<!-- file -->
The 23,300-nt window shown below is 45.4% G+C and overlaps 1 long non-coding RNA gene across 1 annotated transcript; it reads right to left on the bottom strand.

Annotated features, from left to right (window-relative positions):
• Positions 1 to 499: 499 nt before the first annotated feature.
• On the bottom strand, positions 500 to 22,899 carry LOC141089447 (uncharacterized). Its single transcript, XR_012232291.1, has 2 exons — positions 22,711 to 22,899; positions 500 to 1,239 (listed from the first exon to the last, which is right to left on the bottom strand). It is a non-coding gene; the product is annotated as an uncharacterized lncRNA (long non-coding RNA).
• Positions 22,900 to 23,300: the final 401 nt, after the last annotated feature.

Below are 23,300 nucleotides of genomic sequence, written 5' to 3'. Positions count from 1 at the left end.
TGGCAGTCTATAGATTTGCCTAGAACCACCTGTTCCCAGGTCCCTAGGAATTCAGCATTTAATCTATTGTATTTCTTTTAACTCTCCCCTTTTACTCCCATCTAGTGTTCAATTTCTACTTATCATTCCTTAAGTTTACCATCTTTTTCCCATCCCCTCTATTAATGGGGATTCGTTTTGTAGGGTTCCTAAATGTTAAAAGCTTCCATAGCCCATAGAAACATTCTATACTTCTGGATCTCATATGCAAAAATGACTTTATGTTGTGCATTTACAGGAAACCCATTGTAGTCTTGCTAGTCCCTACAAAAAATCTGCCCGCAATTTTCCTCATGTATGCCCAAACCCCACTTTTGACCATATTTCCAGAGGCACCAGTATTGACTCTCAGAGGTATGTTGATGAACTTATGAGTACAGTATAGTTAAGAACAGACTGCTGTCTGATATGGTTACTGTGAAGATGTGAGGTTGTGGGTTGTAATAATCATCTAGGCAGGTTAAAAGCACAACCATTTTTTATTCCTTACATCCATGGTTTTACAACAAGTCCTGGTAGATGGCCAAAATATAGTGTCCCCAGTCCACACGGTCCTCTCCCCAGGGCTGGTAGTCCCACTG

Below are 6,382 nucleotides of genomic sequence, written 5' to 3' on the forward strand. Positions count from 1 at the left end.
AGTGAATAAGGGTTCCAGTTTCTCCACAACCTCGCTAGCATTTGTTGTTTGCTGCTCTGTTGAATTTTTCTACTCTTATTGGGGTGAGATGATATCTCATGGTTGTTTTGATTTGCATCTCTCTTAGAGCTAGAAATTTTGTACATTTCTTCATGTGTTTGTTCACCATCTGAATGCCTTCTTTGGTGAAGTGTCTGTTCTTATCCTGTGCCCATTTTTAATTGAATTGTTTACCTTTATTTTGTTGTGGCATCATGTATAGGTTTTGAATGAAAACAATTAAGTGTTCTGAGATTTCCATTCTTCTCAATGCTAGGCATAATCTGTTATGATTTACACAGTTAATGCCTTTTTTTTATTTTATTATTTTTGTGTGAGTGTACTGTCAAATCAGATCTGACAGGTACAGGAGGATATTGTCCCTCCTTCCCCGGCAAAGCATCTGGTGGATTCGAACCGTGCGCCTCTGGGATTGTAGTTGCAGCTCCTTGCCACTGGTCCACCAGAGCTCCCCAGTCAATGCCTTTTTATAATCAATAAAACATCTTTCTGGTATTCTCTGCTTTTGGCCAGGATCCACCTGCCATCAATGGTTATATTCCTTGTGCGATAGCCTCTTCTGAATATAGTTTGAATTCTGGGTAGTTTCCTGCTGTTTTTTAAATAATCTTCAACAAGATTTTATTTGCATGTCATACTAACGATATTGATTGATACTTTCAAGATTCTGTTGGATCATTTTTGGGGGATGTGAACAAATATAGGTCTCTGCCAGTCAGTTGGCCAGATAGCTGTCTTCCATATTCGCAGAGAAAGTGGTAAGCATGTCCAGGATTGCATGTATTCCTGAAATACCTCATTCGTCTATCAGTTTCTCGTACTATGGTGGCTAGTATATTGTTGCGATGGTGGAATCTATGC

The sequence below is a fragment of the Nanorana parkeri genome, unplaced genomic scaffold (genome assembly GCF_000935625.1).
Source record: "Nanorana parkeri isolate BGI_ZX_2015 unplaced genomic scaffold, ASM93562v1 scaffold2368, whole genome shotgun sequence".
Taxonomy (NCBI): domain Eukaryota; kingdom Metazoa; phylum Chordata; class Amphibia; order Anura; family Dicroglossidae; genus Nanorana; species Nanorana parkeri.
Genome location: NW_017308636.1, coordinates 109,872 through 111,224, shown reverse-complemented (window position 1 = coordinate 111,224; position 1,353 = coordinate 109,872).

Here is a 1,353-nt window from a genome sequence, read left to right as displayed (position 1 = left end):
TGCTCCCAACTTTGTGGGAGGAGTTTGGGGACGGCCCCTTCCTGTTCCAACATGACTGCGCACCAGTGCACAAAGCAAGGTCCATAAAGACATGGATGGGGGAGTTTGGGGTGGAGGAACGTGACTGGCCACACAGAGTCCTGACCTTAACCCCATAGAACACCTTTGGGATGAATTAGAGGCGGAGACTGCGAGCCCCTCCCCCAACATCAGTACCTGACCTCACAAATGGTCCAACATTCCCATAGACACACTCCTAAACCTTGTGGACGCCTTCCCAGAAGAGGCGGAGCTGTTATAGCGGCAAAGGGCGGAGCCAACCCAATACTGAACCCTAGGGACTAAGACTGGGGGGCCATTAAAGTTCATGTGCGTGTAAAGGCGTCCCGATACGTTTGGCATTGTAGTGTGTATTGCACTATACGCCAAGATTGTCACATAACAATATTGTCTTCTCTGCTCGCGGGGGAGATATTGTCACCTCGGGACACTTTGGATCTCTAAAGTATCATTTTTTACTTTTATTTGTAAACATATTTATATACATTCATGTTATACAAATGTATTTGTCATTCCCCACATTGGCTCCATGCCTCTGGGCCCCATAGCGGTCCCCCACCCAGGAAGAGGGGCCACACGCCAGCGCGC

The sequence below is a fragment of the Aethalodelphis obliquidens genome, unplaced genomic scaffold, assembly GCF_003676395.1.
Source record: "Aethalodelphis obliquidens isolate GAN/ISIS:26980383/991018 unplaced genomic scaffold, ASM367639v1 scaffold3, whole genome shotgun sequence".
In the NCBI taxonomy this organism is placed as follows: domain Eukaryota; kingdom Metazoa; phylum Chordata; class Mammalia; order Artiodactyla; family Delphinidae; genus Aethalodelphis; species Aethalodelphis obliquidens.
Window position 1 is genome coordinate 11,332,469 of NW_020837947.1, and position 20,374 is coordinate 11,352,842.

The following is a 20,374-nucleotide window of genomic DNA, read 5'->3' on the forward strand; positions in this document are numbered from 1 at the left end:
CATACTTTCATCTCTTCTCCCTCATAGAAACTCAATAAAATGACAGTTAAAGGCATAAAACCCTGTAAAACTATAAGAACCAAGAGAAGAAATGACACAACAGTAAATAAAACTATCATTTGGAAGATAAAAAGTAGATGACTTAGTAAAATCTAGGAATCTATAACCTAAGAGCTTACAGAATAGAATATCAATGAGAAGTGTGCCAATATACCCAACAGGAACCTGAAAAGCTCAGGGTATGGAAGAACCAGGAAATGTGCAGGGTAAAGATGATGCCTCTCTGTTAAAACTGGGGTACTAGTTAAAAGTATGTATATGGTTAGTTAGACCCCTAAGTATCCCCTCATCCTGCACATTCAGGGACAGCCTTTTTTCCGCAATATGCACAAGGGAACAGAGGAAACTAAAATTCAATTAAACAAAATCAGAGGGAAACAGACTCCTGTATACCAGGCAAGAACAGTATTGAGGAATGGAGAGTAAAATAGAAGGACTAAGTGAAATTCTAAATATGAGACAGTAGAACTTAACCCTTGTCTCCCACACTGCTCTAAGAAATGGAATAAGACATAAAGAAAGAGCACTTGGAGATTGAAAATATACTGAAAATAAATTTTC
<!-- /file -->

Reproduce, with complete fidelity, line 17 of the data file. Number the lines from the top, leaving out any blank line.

Source record: "Aethalodelphis obliquidens isolate GAN/ISIS:26980383/991018 unplaced genomic scaffold, ASM367639v1 scaffold3, whole genome shotgun sequence".